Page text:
Stuitzen came from the tent and called. Upon the reef the snowy ridges were still thundering in, but, beyond, the sea shone blue again to an unclouded morning sun.

Mrs. Stuitzen went wearily over--a piteous figure, with sodden hair and drenched garments--and her husband, pipe in mouth, let a shadow of compunction steal into his florid, wooden face. He brought out a little metal cup of brandy and held it towards her. She drank it, for she didn't want to throw away her life--yet.

"Well, vrow!"--Stuitzen avoided her eye--"you see what a fool you've been, by this time, I hope. You can come into the tent again, now, if you like?"

"Call me no longer vrow!" she answered quietly. "And, if I ever enter that tent while she is in it, I shall be as mean a thing as--as you are!"

Stuitzen dashed his pipe in her face. "Verdoemnis!--stay out, then! And, look here!--make yourself useful!" He brought out half a dozen turtle's eggs. "Make a fire and roast these, for her breakfast"--pointing back into the tent.

But no such petty malice had power to touch this apathetic woman. She calmly took the eggs and did as she was bidden. Then, while the others ate, she wandered off along the beach till Stuitzen called her back. He was struggling with laughter and a mouthful of egg. "Ganga says," he began--and broke out into a fresh guffaw.

"Ganga says," took up the Sumatran rapidly, in Malay, "that if it be thy purpose to drown thyself, better would it be to do it here, that Ganga's eyes may be gladdened with the sight."

"And this," said Mrs. Stuitzen, in Dutch, "is what this creature laughs at!--this heartless hog I have so long mistaken for a man!" Then, in Malay--"Myself I will not drown, woman. Drown me, thou, if thou darest!--thou or thy miserable--"

Stuitzen stopped her speech with a well-aimed egg--an act more farcical than tragic, but an act that sealed his fate. The outraged woman made no sign. Submissively she cleared the stuff from her face--submissively endured the other woman's taunting laughter. "He will be going to the hill to look out, presently," Mrs. Stuitzen told herself; "and he will be afraid to leave her here with me!"

She was right. Her husband brought out his rifle and a shotgun. "Better out of your way, these playthings!" he said to the white woman; then to the brown one--"Come thou with me, Ganga! If no sign I see to-day of that accursed kanonneerboot, from here will we sail to-morrow! With favourable winds three days should see us in thy river of Tidambang."

"With her?" said Ganga's questioning glance. Stuitzen's shaken head answered "No!"--and Stuitzen's wife, understanding, hardened her heart the more.


She could see them through the trees--black specks upon the low basaltic ridge that made the island's northern end. But they could not see her, she knew.

She went into the tent and brought out a canister of gun-powder, provided by Stuitzen, the methodical, for the service of the shot-gun. Off this she took the lid, and, raking away the embers of the fire, buried the canister so slightly in the sandy soil that its open mouth was barely screened from view. Waiting, then, until the embers were extinct, she gathered them again into place above the hidden powder.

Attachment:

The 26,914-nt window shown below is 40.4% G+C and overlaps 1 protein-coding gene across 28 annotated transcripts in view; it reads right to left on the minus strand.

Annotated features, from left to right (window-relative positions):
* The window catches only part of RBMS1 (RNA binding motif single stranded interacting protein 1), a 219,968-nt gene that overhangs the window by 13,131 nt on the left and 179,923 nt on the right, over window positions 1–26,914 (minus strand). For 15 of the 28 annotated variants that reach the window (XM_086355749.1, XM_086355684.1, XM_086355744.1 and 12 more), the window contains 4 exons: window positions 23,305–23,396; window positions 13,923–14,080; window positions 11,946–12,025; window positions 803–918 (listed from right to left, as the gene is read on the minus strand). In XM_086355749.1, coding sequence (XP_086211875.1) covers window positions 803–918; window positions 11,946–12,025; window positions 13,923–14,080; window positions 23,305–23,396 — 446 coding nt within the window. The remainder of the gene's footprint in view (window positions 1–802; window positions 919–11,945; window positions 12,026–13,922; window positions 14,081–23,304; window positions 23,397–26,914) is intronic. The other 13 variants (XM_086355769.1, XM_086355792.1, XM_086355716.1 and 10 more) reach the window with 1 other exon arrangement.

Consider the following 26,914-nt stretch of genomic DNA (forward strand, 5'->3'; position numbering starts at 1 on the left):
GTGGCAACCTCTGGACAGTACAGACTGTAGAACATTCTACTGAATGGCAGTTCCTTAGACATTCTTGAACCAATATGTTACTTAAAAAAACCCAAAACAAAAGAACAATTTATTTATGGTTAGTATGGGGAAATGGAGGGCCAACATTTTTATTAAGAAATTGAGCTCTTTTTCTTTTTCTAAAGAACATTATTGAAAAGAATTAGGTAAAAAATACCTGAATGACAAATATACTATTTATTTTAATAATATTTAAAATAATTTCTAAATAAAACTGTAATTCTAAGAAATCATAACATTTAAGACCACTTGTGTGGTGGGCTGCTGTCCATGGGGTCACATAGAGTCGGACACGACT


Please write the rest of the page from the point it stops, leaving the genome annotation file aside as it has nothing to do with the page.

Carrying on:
"I will hide! This snake of a woman will have to cook. Then!--"

For twenty hours she had not eaten, but thirst was all she felt, as she stole down into the hollow where the sago-palms were thickest. There was water here, in pools, amongst the stiff, red clay. Mrs. Stuitzen drank, and lay down to wait.


"It may be that she has drowned herself, after all."

"Not she!" the Dutchman answered, angrily. "She may do evil to herself after she has done it to us--not before. She will come back when she is hungry--as I am now. There are more eggs in the tent. Fetch them, my princess, and light the fire. And be careful of these matches; they don't grow on trees hereabouts!"

He kissed the Sumatran as she took the box he held out, but the other--seeing all from her hiding-place--only smiled. "She won't be so kissable in a quarter of an hour--if all goes well!" And the white woman crept a little nearer.

The fire burned slowly up. Ganga put down the eggs to roast, and Stuitzen came over to light his pipe. Carelessly he stooped, resting one hand on the brown shoulder of the kneeling woman; then, suddenly--where both had been--there was only a cumulus of dense, sulphurous smoke, as, with a thump that shook the ground the watcher lay on, the powder exploded! Then shriek on shriek made music to her ear as she ran up and saw rolling on the ground a dreadful hairless object, with its blackened hands pressed to its blasted features. But the Dutchman, with his clothes on fire, lay still enough!


A Banca fishing crew, poking about amongst the less known Carabongs, came one day on a spirit stalking by a lonely shore. They thought it was, at all events, and were getting out their sweeps in a mighty hurry, when the thing cried out to them--in Dutch, one said. "And who," he wanted to know, "had ever heard of a Dutch antu?" He'd swim ashore and speak to it--this daring fellow--if the others were afraid. They were; and he did; and in the end the craft took on board a white woman--gaunt and wild--eyed and ragged--who was Mrs. Stuitzen.

She went with them to Banca, and there--being a wise woman--held her peace until her death was at hand. Then she told.

"My husband never stirred. There was a piece of the canister so firmly fixed in his forehead that I couldn't pull it out. And, badly as he had treated me, I was glad he hadn't to suffer like the other. She lived three days--and then I was alone. Sorry? No--it was justice! I would do it again!"